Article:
 Used in hot filling, retorting, low-temperature storage and
MAP
RETORT POUCH 44

 Material are either aluminum foil bearing/ plastic


laminates or foil-free plastic laminate films
 Materials must be inert, heat sealable, dimensionally
stable, resistant to at least 121oC, low oxygen and
water vapour permeability, be physically strong and
have good sealing properties
PACKAGING MATERIAL – RETORT POUCH 45
Table 2.3 Typical current examples of retort pouches. (Adapted from Dai Nippon Printing Co. Ltd., 2010.
Types Properties

Aluminum type Used for small pouches sold in decorated boxes for
PET/Al/CPP curry, sauces, household dishes
Aluminum type Strong pouches, widely used (small to 3kg)
PET/Oriented PA/ Al/CPP
Transparent type Transparent type pouch, rice, chilled hamburger
PET/ Oriented PA/ CPP steak, vegetable, fish, dumplings
Transparent barrier type Highest barrier for transparent pouch
SiOx PET/ Oriented PA/ CPP
Transparent barrier type Good transparency type (strip metallised)
PET/ metallised Al/ Oriented
PA/ CPP
Transparent barrier type Vacuum packaging
Oriented PA/PVdC/CPP
Transparent barrier type High barrier, appropriate for vacuum pkg
Oriented PA/EVOH/CPP
PACKAGING MATERIAL – RECYCLE CODES 46

Figure 2.1 Society of the plastics industry (SPI), resin identification codes

http://www.ava.gov.sg/explore-by-sections/food/food-safety-quality/good-food-
safety-practices#Safe-Use-of-Plastic-Food-Packaging
ASEPTIC MILK CARTON 47

What are the packaging


materials here?
WHAT IS THE FUNCTION OF EACH LAYER? 48

1. The outer PE protects the ink layer and enables the


package flaps to be sealed.
2. The bleached paperboard serves as a carrier of the
décor and provides the required mechanical rigidity to
the package.
3. The lamination layer of PE binds the aluminum to the
paperboard
4. The aluminum acts as a gas barrier and provides
protection of the product from light
5. The adhesive layer of polyethylene ensures good
adhesion between the AL foil and the polyethylene
6. Provides a heat sealable liquid barrier
49

WHAT KIND OF INTERACTIONS


CAN HAPPEN BETWEEN FOOD,
PACKAGING AND ENVIRONMENT?
FOOD PRODUCT / PACKAGE INTERACTIONS 50

 From the product through the package

 From the environment through the package to the product

 From the package itself into the product

 From the product into but not through the package


PACKAGING-FLAVOUR INTERACTIONS 51

 Defined as an interplay between food, packaging, and


the environment, which produces an effect on the food,
and/or packaging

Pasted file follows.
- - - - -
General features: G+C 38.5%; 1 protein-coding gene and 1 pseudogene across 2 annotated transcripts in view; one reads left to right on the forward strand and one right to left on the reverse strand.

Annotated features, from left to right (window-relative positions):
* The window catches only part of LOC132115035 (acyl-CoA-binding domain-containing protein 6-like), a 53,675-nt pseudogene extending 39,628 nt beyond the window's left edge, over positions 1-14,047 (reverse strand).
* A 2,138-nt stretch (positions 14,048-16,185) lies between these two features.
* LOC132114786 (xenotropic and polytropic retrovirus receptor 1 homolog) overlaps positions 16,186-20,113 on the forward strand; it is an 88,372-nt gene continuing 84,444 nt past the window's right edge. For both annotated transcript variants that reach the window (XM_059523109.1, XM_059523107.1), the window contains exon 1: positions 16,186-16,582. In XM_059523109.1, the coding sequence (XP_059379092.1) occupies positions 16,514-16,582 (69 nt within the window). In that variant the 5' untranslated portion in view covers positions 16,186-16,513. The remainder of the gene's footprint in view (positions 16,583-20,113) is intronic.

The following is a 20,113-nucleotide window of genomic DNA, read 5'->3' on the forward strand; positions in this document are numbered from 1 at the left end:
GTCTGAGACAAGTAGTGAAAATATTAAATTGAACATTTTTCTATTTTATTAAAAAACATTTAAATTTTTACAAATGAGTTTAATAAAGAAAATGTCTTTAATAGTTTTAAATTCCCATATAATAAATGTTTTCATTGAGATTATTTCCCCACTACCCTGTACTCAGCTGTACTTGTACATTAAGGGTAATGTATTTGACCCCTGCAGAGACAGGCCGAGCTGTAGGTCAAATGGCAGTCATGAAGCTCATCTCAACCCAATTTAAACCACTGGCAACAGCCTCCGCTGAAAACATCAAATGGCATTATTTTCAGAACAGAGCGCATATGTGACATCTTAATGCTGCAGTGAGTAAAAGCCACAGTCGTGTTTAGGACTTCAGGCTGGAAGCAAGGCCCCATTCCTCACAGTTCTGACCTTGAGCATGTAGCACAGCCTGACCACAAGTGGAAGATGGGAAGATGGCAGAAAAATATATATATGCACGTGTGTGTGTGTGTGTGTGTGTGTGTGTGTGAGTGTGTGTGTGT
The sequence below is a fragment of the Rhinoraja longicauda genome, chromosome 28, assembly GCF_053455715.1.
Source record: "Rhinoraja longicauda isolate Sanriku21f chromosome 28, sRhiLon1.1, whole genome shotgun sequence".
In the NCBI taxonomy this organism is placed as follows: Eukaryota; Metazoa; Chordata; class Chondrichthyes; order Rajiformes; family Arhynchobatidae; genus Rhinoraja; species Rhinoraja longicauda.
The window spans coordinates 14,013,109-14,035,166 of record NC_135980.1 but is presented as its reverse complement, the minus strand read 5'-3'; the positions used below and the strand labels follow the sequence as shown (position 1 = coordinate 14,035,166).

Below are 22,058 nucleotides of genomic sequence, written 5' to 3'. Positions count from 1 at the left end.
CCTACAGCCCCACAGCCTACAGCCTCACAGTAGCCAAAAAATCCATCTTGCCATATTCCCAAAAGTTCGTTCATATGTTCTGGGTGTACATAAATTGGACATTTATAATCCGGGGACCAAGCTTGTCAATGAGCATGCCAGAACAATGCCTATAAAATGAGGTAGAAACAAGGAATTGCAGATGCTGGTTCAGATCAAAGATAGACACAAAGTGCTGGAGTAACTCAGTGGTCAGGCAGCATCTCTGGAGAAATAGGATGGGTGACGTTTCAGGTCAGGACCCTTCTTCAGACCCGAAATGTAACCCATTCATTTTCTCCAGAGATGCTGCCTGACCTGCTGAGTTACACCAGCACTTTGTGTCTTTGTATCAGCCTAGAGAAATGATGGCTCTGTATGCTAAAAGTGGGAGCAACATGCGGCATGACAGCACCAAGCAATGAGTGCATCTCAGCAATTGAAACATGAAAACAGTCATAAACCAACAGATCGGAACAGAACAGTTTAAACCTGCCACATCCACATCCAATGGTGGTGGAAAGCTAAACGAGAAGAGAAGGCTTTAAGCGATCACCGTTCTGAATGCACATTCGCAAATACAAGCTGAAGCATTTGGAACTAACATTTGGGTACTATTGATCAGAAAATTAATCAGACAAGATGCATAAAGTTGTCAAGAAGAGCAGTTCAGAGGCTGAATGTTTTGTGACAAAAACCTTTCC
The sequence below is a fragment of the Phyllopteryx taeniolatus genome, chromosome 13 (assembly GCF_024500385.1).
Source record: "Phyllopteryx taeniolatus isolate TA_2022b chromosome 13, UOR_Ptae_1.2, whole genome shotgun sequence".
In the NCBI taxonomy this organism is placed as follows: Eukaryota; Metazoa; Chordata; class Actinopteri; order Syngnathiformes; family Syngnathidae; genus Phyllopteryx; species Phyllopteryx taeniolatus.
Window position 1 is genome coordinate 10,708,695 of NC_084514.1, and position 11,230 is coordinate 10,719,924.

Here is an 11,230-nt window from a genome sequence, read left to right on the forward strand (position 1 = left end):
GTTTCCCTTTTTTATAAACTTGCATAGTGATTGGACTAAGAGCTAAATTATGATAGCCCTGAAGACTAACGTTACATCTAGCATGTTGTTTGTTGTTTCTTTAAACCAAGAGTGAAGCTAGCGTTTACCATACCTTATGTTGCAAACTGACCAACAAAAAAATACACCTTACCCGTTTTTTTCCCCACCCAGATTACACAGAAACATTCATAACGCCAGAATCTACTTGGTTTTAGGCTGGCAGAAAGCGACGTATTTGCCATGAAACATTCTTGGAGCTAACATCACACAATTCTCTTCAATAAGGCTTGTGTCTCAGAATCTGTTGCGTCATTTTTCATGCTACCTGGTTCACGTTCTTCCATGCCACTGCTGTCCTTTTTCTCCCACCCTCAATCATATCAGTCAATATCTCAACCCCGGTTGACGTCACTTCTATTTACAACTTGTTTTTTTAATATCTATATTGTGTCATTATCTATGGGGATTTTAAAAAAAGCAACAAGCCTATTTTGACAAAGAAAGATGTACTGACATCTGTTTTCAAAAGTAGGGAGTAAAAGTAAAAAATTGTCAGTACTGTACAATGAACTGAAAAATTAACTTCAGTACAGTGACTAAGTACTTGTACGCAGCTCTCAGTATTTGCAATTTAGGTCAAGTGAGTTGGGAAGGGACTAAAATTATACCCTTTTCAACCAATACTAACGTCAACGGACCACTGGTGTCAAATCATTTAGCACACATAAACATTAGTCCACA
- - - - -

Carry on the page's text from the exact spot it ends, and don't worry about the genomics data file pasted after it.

 Food-packaging interactions can be divided into three


main phenomena:
 Migration
 Permeation
 Absorption (Scalping)
PACKAGING-FLAVOUR INTERACTIONS 52

Polymer Migrating Adverse


Environment film Foodstuff substances consequences
Oxygen (1) Oxidation
(1) Water vapour Microbial growth
PERMEATION
Carbon Mould
dioxide Off-flavour
Other gases
(2) (2) Dehydration
Decarbonation

MIGRATION Monomers
Additives

ABSORPTION Aroma compounds


(SCALPING) Fats
Organic acids
Pigments
MIGRATION 53

 It is the release of compounds from the plastic packaging


material into the product
 First type of interaction to be investigated due to the
concern that human health might be endangered by the
leaching of residues from polymerization, additives and
printing inks
 In European Union, EU Directive 2002/72/EC and
subsequent amendment 2008/39/EC deal specifically
with the use of plastics in contact with food
MIGRATION 54

 Any substances that migrates from the packaging into


the food is of concern as it may:
 Cause potential harm to consumer
 Adverse effect on the flavor and acceptability of food
 Potential contamination/migrants include:
 Chemicals from plastics
 Depends on the heterogeneous nature of the material
e.g. types of additives formulated in the materials
 Related to manufacturing processes that can lead to
presence of residuals (plasticizers used to improve
flexibility of plastic materials e.g.. Vinyl chloride
monomer (VCM) and polyvinyl chloride (PVC))
POTENTIAL CONTAMINATION/MIGRANTS: 55

 Microwave susceptor
 Are multilayer structures used as packaging materials
or as part of package (popcorn packs) or as a plate
or a baking pan for microwave foods
 Use to convert microwave energy into heat and
provide localized heating
 Achieved by means of very thin layer aluminum of a
metalized plastic films that is laminated to paper or
board
POTENTIAL CONTAMINATION/MIGRANTS: 56

 These materials may posed as potential migrants at


high temperature (>200 ºC) as their diffusion
phenomena are high at such condition
 The films may deteriorate and forms cracks where food
components can rapidly migrate into the plastic and
underlying layer
 Migration of adhesive compounds from the plastic film